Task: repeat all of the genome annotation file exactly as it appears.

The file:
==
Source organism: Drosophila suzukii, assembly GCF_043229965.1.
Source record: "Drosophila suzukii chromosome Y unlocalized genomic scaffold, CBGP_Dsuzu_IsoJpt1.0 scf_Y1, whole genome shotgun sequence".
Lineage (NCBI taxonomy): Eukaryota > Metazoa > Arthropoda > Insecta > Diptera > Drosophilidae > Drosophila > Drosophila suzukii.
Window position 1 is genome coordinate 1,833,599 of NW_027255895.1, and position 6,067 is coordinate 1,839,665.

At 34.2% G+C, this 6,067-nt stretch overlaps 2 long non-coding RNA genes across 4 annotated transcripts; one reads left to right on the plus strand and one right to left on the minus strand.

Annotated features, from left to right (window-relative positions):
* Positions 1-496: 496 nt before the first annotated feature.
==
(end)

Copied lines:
Source organism: Drosophila suzukii, assembly GCF_043229965.1.
Source record: "Drosophila suzukii chromosome Y unlocalized genomic scaffold, CBGP_Dsuzu_IsoJpt1.0 scf_Y1, whole genome shotgun sequence".
Lineage (NCBI taxonomy): Eukaryota > Metazoa > Arthropoda > Insecta > Diptera > Drosophilidae > Drosophila > Drosophila suzukii.
Window position 1 is genome coordinate 1,833,599 of NW_027255895.1, and position 6,067 is coordinate 1,839,665.

At 34.2% G+C, this 6,067-nt stretch overlaps 2 long non-coding RNA genes across 4 annotated transcripts; one reads left to right on the plus strand and one right to left on the minus strand.

Annotated features, from left to right (window-relative positions):
* Positions 1-496: 496 nt before the first annotated feature.